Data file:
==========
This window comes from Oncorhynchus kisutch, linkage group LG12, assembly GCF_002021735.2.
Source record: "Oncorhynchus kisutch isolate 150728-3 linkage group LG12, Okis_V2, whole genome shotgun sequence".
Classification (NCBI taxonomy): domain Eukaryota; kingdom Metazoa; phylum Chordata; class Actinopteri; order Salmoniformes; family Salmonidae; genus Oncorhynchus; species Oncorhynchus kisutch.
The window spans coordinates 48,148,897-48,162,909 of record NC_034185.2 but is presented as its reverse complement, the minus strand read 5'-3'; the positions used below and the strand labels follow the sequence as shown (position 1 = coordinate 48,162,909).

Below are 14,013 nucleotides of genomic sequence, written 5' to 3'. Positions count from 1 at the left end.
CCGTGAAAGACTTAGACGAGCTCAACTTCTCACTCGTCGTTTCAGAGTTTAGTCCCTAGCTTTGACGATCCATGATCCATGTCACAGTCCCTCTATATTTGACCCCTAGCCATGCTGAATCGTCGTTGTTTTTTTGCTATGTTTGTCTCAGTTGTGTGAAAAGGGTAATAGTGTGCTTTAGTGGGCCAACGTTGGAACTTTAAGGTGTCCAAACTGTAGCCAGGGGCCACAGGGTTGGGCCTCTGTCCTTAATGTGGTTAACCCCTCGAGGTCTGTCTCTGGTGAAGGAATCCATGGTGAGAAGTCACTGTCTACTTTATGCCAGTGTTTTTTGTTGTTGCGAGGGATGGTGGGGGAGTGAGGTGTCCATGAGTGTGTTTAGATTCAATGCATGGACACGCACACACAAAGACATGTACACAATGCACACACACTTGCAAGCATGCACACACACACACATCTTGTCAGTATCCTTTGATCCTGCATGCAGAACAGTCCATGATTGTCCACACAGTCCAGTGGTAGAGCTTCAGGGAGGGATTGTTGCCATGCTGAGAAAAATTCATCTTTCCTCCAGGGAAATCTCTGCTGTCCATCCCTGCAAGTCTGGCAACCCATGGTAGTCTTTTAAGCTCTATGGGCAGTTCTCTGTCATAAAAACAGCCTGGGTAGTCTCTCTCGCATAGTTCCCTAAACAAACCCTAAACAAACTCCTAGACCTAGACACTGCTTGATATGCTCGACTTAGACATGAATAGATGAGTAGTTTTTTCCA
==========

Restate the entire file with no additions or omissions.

This window comes from Oncorhynchus kisutch, linkage group LG12, assembly GCF_002021735.2.
Source record: "Oncorhynchus kisutch isolate 150728-3 linkage group LG12, Okis_V2, whole genome shotgun sequence".
Classification (NCBI taxonomy): domain Eukaryota; kingdom Metazoa; phylum Chordata; class Actinopteri; order Salmoniformes; family Salmonidae; genus Oncorhynchus; species Oncorhynchus kisutch.
The window spans coordinates 48,148,897-48,162,909 of record NC_034185.2 but is presented as its reverse complement, the minus strand read 5'-3'; the positions used below and the strand labels follow the sequence as shown (position 1 = coordinate 48,162,909).

Below are 14,013 nucleotides of genomic sequence, written 5' to 3'. Positions count from 1 at the left end.
CCGTGAAAGACTTAGACGAGCTCAACTTCTCACTCGTCGTTTCAGAGTTTAGTCCCTAGCTTTGACGATCCATGATCCATGTCACAGTCCCTCTATATTTGACCCCTAGCCATGCTGAATCGTCGTTGTTTTTTTGCTATGTTTGTCTCAGTTGTGTGAAAAGGGTAATAGTGTGCTTTAGTGGGCCAACGTTGGAACTTTAAGGTGTCCAAACTGTAGCCAGGGGCCACAGGGTTGGGCCTCTGTCCTTAATGTGGTTAACCCCTCGAGGTCTGTCTCTGGTGAAGGAATCCATGGTGAGAAGTCACTGTCTACTTTATGCCAGTGTTTTTTGTTGTTGCGAGGGATGGTGGGGGAGTGAGGTGTCCATGAGTGTGTTTAGATTCAATGCATGGACACGCACACACAAAGACATGTACACAATGCACACACACTTGCAAGCATGCACACACACACACATCTTGTCAGTATCCTTTGATCCTGCATGCAGAACAGTCCATGATTGTCCACACAGTCCAGTGGTAGAGCTTCAGGGAGGGATTGTTGCCATGCTGAGAAAAATTCATCTTTCCTCCAGGGAAATCTCTGCTGTCCATCCCTGCAAGTCTGGCAACCCATGGTAGTCTTTTAAGCTCTATGGGCAGTTCTCTGTCATAAAAACAGCCTGGGTAGTCTCTCTCGCATAGTTCCCTAAACAAACCCTAAACAAACTCCTAGACCTAGACACTGCTTGATATGCTCGACTTAGACATGAATAGATGAGTAGTTTTTTCCA